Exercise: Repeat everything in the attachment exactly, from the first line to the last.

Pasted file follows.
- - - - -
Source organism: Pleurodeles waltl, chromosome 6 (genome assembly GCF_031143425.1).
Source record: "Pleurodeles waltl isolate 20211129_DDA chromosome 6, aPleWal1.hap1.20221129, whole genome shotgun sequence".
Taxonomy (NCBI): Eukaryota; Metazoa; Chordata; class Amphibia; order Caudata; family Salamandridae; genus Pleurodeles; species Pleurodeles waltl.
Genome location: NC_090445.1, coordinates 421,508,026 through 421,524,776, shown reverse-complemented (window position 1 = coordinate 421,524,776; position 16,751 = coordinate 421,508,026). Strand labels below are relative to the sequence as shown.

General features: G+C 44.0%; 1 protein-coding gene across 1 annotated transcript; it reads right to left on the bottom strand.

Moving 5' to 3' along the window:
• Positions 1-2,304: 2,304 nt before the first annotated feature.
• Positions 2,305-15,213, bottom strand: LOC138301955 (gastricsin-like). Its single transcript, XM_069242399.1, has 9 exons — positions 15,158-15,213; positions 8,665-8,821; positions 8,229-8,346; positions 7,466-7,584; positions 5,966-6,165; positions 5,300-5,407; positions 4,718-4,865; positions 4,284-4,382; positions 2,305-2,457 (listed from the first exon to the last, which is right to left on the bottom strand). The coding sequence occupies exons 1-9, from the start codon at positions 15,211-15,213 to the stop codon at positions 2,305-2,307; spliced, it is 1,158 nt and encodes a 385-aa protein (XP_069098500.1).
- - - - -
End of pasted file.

Source organism: Pleurodeles waltl, chromosome 6 (genome assembly GCF_031143425.1).
Source record: "Pleurodeles waltl isolate 20211129_DDA chromosome 6, aPleWal1.hap1.20221129, whole genome shotgun sequence".
Taxonomy (NCBI): Eukaryota; Metazoa; Chordata; class Amphibia; order Caudata; family Salamandridae; genus Pleurodeles; species Pleurodeles waltl.
Genome location: NC_090445.1, coordinates 421,508,026 through 421,524,776, shown reverse-complemented (window position 1 = coordinate 421,524,776; position 16,751 = coordinate 421,508,026). Strand labels below are relative to the sequence as shown.

General features: G+C 44.0%; 1 protein-coding gene across 1 annotated transcript; it reads right to left on the bottom strand.

Moving 5' to 3' along the window:
• Positions 1-2,304: 2,304 nt before the first annotated feature.
• Positions 2,305-15,213, bottom strand: LOC138301955 (gastricsin-like). Its single transcript, XM_069242399.1, has 9 exons — positions 15,158-15,213; positions 8,665-8,821; positions 8,229-8,346; positions 7,466-7,584; positions 5,966-6,165; positions 5,300-5,407; positions 4,718-4,865; positions 4,284-4,382; positions 2,305-2,457 (listed from the first exon to the last, which is right to left on the bottom strand). The coding sequence occupies exons 1-9, from the start codon at positions 15,211-15,213 to the stop codon at positions 2,305-2,307; spliced, it is 1,158 nt and encodes a 385-aa protein (XP_069098500.1).